21 terms used in Brazilian Jiu Jitsu you need to know.
The most used words in Brazilian Jiu Jitsu and in ground fighting.
Today I want to tell you some terms and some of the keywords, terms and commands used in Brazilian Jiu-Jitsu or BJJ call it whatever you like.
These are certainly the words known by practitioners but often during the internships I realize that there are people who come from other martial arts and who do not understand the meaning of many words spoken.
Clearly I’m not writing you all the terminology or techniques of the BJJ but you can find the words that help you understand if you approach this fantastic art.
21 terms used in the Brazilian Jiu-Jitsu (BJJ) you need to know and commands used:
Gi – Uniform
No-Gi – Practice or train without Gi (uniform)
Submission – Submission is when a student forces an opponent or training partner to submit through a choking or joint key, etc.
Tap Out or Tapping
– Indicates when a student or opponent of BJJ is submissive and he points to submission by knocking on the mat or on the opponent to avoid suffering joint damage or suffocation. (Better on the mate because if there is noise it can also happen that it does not hear)
Armbar – Joint key to the elbow joint of your opponent’s arm. Usually this lever causes your opponent to tap out. A specialist in the UFC today is Ronda Rousey who in the Gracie family has found great coaches and with this technique has finalized many opponents.
Back Mount or Rear Mount – This is an advantage position where a student has control of another student from behind (i.e. a student is face down with another student riding on his back).
Break Fall – A“break your fall” technique, break your fall,that is, when it is cast, unbalanced or dropped, in the fall by a slap with your hand and arm on the ground and properly position your body to absorb the fall and reposition yourself on guard.
Bridge – It is a technical movement to “buck” throw out or unbalance an opponent who is in the mount position.
Closed Guard – When you are on your back leaning on the ground and you have your legs wrapped around your opponent’s back and your feet are stuck together.
Gi Choke – When you use your kimono or your opponent’s to apply a choking technique
Choke– When I apply a suffocation technique to my opponent to subdue it. The technique can be applied from different positions, standing, mounting, on guard, etc.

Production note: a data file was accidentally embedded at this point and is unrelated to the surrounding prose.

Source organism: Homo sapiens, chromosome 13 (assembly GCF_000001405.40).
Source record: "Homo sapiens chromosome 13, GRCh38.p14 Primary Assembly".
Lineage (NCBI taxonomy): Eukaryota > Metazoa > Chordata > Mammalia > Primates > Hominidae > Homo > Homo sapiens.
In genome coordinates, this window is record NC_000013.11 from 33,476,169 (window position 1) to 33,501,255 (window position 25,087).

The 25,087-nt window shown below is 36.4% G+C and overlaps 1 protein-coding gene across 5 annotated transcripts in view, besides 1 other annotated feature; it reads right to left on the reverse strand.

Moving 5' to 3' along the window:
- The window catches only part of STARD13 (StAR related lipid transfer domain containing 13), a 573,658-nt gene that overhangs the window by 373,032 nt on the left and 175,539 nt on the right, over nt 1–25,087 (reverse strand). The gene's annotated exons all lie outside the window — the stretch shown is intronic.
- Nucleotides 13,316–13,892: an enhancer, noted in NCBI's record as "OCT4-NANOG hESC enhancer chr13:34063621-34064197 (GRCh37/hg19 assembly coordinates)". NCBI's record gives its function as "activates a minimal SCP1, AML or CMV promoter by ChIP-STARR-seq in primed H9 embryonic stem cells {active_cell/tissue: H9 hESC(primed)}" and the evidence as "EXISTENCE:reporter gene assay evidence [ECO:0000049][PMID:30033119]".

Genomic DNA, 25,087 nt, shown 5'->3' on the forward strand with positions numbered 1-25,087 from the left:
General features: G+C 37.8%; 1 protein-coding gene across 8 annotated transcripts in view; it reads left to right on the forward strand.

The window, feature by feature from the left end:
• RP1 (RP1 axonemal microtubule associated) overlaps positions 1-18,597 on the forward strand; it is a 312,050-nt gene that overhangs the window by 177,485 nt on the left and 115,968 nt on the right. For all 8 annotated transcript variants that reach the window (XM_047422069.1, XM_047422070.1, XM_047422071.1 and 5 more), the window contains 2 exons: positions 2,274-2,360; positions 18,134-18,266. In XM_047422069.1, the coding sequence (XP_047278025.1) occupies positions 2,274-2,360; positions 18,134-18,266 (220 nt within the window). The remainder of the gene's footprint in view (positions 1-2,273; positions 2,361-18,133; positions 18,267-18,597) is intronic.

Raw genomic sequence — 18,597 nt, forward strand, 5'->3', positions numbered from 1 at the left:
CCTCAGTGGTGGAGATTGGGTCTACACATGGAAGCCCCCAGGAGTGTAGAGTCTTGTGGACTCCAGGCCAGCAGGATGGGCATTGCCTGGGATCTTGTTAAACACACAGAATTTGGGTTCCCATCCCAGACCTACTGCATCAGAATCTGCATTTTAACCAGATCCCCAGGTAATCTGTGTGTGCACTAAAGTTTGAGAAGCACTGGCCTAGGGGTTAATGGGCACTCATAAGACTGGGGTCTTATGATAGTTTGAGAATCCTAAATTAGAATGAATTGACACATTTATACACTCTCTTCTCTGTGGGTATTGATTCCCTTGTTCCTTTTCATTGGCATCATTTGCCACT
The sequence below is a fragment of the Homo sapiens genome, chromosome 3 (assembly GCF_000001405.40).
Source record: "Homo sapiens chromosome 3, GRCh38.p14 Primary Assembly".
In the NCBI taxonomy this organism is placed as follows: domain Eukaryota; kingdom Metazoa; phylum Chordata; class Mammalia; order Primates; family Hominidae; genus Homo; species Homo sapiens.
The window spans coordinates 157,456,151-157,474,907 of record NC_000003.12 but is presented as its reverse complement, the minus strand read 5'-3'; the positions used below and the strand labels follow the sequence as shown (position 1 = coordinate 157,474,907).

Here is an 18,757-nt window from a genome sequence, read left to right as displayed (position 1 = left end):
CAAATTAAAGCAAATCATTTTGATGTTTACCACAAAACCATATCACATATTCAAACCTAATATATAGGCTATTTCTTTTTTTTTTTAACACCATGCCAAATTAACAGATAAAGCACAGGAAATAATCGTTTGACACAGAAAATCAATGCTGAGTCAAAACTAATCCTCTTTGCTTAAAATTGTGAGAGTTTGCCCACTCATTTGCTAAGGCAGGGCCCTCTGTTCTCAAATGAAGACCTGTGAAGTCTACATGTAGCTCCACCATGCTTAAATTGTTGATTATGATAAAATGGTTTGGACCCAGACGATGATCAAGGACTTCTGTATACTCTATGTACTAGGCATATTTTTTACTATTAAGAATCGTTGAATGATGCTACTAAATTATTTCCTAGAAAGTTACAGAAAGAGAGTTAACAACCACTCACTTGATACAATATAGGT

Guard Position – When a student stands with his back on the ground trying to defend himself against another student (who is above him between his legs) wrapping his legs around the opponent, or wrapping one foot and pointing the other foot on his hips.
Half Guard – A defensive position where you are on your back. One of your feet is on the inside of an opponent’s leg and the other is on the outside. From this position, many students will try to move to a guard position. There are real specialists in attacking from this intermediate position.
– When a student is sitting on top of another student on his chest or on his anes.
Neck Crank – A technique in which a student pulls or twists an opponent’s head in order to create neck/spinal pain. Forbidden in many competitions.
Pass – Transition from one position to another (i.e. “pass” or go to take an opponent’s advantage position in order to gain control).
Side Control – This is a position where a student controls another student from the side (i.e. one student is on the back and the other student is on top with his legs positioned out to the opponent’s side for better control). the positions of the arms that wrap and control the opponent’s body and the potion of the legs and how to carry the weight can vary.
Sweep – Get an advantage position through a technique that returns to an advantage position (There are plenty of sweeps for all positions and for the same position there are multiple possibilities). Sweeps are also defined as standing imbalances.
Take The Back – It’s the maneuverer that is able to take the position behind your opponent (or mount later).
Wrist Lock – Joint key on the wrist
Turtle – A defensive position on the ground where you enclose your arms, legs and head like a hideout of a turtle in its shell.
Now you haven’t become an expert on Brazilian Jiu Jitsu but you definitely know the terms you’ll hear thousands of times.
Clearly there are many others and also with some importance but if you are getting closer to this wonderful art or want to delve into with internships the topic struggle (which I recommend) this series of ““Much used” wordscan help you to better understand what you want and need to do.
Train in the art of Brazilian Jiu Jitsu!
Train in the fight on the ground.
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